Not on this at least. Wittgenstein is alluding to Frege on logical syntax. From Tractatus:"Frege says that any legitimately constructed proposition must have a sense. I say that any proposition is legitimately constructed". Laws of syntax are similar in form to ethical laws: thou shalt not (form such and such sentences). Wittgenstein's response in both cases is "and what if I do?" Frege attempted to justify syntactic rules ("laws of logic") by appealing to other laws of logic, so did Russell with his type theory to avoid contradictions of self-reference. Wittgenstein rejects this idea as "clearly" wrong. As Bearn explains in Waking to Wonder:
"If the combination of signs is nonsense then we don't need a law to tell us that we should not combine the signs in this way. What we need is a logical syntax that makes logical structure, which is already there, clear. Logic must take care of itself... According to Wittgenstein, the so-called laws of logic are built into unspeakable structure of logical space... They are manifest in the fact that some combinations of signs and not others make sense. Russell misconstrued the task of logic as the installation of rules obedience to which would keep our propositions within the realm of sense. The theory of types was of precisely this nature. Moralists make the same error. They attempt to construct a set of moral rules obedience to which will give our lives meaning."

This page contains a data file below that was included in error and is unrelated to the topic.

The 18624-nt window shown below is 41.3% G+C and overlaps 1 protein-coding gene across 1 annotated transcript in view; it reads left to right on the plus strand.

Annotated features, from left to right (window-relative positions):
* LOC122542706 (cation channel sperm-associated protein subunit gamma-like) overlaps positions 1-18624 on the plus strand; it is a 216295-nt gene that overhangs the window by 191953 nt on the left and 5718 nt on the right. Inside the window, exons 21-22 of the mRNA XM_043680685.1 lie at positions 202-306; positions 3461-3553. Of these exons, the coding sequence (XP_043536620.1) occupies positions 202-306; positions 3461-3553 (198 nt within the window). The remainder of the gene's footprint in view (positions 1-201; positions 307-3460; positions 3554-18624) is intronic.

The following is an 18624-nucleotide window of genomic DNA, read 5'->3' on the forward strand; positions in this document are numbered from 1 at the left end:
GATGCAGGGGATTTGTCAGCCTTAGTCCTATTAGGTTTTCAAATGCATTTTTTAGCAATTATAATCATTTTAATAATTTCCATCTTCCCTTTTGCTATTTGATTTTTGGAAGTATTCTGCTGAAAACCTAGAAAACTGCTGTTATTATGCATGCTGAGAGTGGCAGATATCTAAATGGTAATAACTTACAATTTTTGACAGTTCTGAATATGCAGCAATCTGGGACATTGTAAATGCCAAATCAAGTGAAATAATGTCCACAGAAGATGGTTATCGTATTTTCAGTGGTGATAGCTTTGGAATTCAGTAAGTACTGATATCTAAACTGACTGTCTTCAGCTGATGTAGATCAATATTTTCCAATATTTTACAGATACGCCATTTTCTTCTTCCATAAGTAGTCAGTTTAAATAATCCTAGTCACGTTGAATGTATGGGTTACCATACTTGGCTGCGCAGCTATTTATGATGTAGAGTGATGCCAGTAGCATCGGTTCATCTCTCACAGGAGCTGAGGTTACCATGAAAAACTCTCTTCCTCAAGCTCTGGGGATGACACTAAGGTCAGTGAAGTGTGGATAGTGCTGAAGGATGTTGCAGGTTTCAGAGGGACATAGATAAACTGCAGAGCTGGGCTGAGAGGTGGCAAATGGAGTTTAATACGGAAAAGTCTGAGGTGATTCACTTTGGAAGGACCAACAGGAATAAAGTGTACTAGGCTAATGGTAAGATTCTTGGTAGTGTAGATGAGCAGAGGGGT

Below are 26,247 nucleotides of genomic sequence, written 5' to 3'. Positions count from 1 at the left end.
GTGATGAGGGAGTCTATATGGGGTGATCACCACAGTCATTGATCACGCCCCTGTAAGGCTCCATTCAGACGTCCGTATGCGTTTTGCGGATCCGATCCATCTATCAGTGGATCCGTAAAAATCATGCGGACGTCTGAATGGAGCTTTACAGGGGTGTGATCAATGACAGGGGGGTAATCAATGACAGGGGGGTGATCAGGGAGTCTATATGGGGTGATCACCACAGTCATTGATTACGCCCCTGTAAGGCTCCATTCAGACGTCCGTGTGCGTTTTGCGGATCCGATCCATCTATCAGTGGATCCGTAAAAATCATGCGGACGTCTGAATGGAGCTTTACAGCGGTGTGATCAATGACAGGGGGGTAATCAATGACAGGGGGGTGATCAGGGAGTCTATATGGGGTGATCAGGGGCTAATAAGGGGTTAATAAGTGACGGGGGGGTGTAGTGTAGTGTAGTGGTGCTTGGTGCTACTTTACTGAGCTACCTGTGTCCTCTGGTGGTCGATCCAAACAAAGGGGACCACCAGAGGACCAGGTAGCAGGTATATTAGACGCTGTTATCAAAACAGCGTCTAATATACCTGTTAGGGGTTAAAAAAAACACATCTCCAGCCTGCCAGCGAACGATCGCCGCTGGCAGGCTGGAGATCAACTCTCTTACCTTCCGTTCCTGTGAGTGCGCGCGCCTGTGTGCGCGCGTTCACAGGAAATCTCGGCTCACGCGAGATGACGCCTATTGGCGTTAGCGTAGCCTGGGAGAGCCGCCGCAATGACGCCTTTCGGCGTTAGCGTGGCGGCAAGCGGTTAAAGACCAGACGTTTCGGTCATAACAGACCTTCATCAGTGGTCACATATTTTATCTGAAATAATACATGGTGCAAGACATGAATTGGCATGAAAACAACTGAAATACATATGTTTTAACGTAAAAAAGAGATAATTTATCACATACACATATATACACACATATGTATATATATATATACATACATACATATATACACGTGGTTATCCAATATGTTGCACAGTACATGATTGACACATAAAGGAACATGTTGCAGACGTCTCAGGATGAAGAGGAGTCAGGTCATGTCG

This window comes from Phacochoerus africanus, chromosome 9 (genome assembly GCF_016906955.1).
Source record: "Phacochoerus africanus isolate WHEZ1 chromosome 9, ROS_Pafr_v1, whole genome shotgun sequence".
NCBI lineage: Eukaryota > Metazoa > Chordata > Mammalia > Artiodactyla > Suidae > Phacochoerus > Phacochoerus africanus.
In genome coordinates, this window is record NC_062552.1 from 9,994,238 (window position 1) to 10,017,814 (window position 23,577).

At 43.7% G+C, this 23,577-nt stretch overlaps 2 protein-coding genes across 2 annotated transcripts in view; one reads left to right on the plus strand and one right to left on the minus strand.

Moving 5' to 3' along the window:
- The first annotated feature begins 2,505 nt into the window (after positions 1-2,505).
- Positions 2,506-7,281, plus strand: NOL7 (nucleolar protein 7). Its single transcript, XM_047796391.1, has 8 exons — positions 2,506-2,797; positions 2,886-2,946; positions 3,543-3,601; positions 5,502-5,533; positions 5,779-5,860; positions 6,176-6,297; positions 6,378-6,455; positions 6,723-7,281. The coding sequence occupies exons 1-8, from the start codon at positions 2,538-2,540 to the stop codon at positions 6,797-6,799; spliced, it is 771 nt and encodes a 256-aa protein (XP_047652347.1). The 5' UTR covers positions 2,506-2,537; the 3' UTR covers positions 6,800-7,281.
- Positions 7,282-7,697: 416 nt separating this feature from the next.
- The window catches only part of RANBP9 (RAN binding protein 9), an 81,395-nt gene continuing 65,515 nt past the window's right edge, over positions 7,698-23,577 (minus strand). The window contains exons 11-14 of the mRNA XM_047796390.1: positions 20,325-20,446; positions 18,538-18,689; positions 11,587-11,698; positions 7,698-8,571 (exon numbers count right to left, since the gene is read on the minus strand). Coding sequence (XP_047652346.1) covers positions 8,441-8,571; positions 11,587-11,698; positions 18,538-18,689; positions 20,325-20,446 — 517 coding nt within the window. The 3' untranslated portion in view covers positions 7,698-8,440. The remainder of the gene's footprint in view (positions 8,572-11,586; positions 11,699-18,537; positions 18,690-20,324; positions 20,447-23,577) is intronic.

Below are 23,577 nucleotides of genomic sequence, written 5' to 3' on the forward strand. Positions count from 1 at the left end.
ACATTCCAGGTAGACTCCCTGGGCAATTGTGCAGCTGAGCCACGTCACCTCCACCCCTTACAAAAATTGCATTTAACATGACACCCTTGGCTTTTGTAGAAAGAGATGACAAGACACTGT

In other words, Wittgenstein favors unified logic that fuses language, meta-language, meta-meta-language, etc., and has a single set of "logical laws" that function synthetically, not formally, "one is enough". As Russell pointed out in another context, such a view would make mathematical logic "impossible".
Here is Friedman's characterization of the Tractatus from Logical Truth and Analyticity in Carnap's "Logical Syntax of Language" (p.85) more generally:
"For Wittgenstein, there can be only one language the single interconnected system of propositions within which everything that can be said must ultimately find a place; and there is no way to get "outside" this system so as to state or describe its logical structure: there can be no syntactic metalanguage. Hence logic and all "formal concepts" must remain ineffable in the Tractatus... Of course, the Tractatus is itself quite clear on the restricted scope of its conception of logic and mathematics in comparison with Frege's (and Russell's) conception. Wittgenstein's response to this difficulty is also all too clear: so much the worse for classical mathematics and set theory".
As for Wittgenstein's relation to Gödel's incompleteness, his "notorious paragraph" shows, depending on one's point of view, that he either misunderstood it, or concluded that it has nothing philosophically valuable to say. Either way he would not have been anticipating it. Essentially, he rejects a premise of Gödel's proofs, that "truth" can be interpreted as distinct from "provability", which renders completeness issues moot:
"Just as we ask: “‘provable’ in what system?”, so we must also ask: “‘true’ in what system?” ‘True in Russell’s system’ means, as was said: proved in Russell’s system; and ‘false in Russell’s system’ means: the opposite has been proved in Russell’s system... If you assume that the proposition is provable in Russell’s system, that means it is true in the Russell sense, and the interpretation “P is not provable” again has to be given up.".